Drowning under a truckload of receipts? Here are our top tips for boosting this year’s tax return.
Tax time is both a time of celebration and dread. We all look forward to that hefty tax return and a well deserved splurge, but too often the task is so daunting that we’re stopped in our tracks. Here at finder.com.au, we like to make sure you get the best result with as little effort as possible. That’s why we’ve put together a list of our top tips for boosting this year’s tax return.
5. The gift that keeps on giving
Many people feel a sense of guilt when claiming donations they’ve made throughout the tax year. And, look, if you’ve only dropped some spare change in a bucket at a convenience store counter you’re probably not eligible anyway but if you are one of the many who make regular contributions every month, you might just be eligible to claim something back. There are just a few things you need to check before claiming a gift or donation: Does the organisation have DGR (Deductible Gift Recipient) status? Is the gift truly a gift and not something you receive material benefit or advantage for?
If your contribution falls under those two categories, you’re probably eligible to claim. But, just to be sure, below are the contributions that the Australian Tax Office (ATO) does not classify as a gift or donation:
- Raffle or art union tickets
- Items such as chocolates and pens
- Cost of attending fundraisers
- Membership fees
- Payments to school building funds as an alternative to an increase in school fees
- Payments that may provide a material benefit for the donor including raffle tickets which may win a prize
4. Car and travel expenses done right
Car and travel costs seem to be an expense most people are comfortable claiming on their tax return. However, taking a guess at the amount of expenses incurred can land you in hot water, as can making an illegitimate claim like travel to and from work. That’s why it’s important to ensure what you’re claiming is considered a travel expense in the eyes of the ATO.
Claimable vehicle and travel expenses include:
- Depreciation of your vehicle
- Registration of your vehicle
- Insuring your vehicle
- Costs of running your car such as fuel, oil and servicing
Vehicle and travel expenses that are not claimable include:
- The initial purchase cost of your car
- Parking tickets and other speeding fines
To claim your car and travel expenses, you must be able to backup your claim with a record of expenses. This can be done in one of two ways, claiming a third of your expenses or keeping a logbook.
The third of your expenses method is rarely recommended and should only be used if you have written evidence of your expenses, like receipts, service reports etc. As the method suggests, you can claim one third of your expenses incurred for work-related travel. To be eligible for this you must keep receipts for all transactions, except fuel and oil, as they can be worked out by calculating your odometer records (this method is not available after 30 June 2015, consider using cents per kilometre).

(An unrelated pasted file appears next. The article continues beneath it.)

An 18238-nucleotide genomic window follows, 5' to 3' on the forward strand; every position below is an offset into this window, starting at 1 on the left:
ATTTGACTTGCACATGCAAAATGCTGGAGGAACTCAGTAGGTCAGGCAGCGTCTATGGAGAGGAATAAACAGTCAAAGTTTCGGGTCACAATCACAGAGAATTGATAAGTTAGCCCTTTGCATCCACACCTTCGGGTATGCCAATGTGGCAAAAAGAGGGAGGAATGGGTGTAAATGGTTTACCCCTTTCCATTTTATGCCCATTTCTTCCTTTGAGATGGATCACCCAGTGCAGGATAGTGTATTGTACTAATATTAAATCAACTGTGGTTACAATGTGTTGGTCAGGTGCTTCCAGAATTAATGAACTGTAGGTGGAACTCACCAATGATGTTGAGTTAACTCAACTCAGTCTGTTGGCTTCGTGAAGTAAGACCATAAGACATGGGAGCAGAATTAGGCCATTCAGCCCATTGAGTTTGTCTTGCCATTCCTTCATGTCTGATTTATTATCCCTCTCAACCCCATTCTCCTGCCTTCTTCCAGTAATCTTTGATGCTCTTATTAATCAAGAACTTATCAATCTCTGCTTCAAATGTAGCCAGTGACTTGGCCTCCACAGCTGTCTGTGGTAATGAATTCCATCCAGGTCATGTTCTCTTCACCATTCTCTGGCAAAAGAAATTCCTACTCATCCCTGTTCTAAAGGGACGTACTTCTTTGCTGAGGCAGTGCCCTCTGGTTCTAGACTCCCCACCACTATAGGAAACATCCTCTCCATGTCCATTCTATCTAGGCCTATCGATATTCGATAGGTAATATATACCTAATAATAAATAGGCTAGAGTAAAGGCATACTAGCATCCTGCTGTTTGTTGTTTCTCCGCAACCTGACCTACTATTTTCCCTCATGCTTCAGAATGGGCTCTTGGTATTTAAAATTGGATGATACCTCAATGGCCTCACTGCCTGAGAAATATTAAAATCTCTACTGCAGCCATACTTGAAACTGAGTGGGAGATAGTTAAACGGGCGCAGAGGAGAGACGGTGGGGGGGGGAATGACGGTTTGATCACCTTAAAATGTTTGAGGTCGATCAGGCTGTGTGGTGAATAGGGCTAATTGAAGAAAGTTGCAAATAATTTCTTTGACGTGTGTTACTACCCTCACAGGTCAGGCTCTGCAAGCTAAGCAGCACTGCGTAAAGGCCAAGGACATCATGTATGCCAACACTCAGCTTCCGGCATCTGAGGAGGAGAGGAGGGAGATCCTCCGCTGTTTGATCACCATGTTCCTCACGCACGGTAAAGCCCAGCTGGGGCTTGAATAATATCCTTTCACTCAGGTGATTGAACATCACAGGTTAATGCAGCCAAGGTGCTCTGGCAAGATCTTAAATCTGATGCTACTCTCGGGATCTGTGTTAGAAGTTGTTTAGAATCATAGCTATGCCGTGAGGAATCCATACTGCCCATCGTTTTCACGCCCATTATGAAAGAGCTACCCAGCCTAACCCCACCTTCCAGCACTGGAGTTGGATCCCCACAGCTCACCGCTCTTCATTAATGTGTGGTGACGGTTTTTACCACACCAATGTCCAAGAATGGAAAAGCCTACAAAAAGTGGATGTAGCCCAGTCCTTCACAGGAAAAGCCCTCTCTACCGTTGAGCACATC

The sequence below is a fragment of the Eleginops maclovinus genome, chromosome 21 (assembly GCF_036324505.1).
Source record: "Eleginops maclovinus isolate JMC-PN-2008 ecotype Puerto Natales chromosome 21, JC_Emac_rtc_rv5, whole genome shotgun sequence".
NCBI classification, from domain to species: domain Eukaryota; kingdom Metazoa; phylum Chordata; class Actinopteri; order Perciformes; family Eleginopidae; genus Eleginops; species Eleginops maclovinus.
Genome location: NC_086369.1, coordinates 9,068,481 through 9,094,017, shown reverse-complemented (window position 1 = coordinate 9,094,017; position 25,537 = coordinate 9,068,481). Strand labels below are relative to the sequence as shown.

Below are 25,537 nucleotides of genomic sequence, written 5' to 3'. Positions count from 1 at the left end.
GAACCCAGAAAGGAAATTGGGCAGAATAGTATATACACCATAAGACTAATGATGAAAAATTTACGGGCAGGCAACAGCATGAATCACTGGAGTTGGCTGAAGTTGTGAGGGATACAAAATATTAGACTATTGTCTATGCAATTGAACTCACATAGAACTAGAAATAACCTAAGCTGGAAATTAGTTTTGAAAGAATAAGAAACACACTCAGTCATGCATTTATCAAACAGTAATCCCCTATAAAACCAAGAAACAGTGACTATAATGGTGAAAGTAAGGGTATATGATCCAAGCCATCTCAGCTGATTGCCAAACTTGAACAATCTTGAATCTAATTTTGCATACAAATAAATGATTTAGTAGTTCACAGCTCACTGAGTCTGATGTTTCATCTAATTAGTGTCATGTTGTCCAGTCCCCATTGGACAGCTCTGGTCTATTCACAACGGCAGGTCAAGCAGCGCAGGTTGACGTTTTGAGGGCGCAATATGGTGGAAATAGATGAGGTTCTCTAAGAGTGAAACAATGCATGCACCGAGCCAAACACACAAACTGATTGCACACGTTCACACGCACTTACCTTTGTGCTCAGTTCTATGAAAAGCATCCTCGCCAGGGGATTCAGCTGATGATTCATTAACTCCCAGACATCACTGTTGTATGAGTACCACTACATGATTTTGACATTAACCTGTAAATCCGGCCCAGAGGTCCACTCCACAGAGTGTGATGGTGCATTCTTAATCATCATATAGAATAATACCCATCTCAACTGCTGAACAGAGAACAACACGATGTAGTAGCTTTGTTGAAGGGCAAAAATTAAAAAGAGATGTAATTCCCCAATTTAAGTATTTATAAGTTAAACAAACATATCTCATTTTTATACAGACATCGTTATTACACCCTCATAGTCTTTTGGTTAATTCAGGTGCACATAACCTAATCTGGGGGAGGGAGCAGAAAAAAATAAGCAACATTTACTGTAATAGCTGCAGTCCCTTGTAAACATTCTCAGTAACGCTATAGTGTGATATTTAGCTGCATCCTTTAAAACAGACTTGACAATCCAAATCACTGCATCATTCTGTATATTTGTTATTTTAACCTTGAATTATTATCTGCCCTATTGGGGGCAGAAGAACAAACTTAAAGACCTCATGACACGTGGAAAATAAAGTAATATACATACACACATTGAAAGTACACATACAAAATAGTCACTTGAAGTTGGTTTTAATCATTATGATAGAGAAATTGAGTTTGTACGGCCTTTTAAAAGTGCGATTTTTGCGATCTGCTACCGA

This method works best if you must travel over 5,000 kilometres for work during the tax year. If you’ve travelled less than 5,000 kilometres, you may consider calculating cents per kilometre or the logbook method. Be mindful that you must be able to demonstrate the distance travel from a diary or file notes for either method.
If you do decide to use the logbook method then you must include the following information to avoid trouble should an audit arise:
- The start and finish date for the logbook period
- The vehicle’s odometer reading at the start and the end of the logbook period
- Total number of kilometres travelled during the logbook period
- Number of kilometres travelled for each journey, also include start and finish times, odometer reading at the start and end of journey, kilometres travelled and reason or the journey
- The percentage of travel that was business related
It is a lot of trouble to go to for a tax return but it’s the best way to make sure you don’t get stung by an audit by the ATO. To start a logbook, you can simply make your own or purchase one from a stationery store.
3. Utilise your chosen career path
Many expenses that you accumulate through your chosen career path can be claimed in your tax return. Some are more obvious than others, like an apprentice’s tools or travel expenses (as explained above). However, did you know that journalists may be eligible to claim pay tv, so long as it is a direct consequence of their work? Or that performing artists may claim film and theatre tickets if it directly related to their work? These are just a couple of examples of the weird and wonderful expenses you can claim dependant on your occupation. Nearly every profession is covered for self-education, again, so long as it is related to tax payer’s current employment position.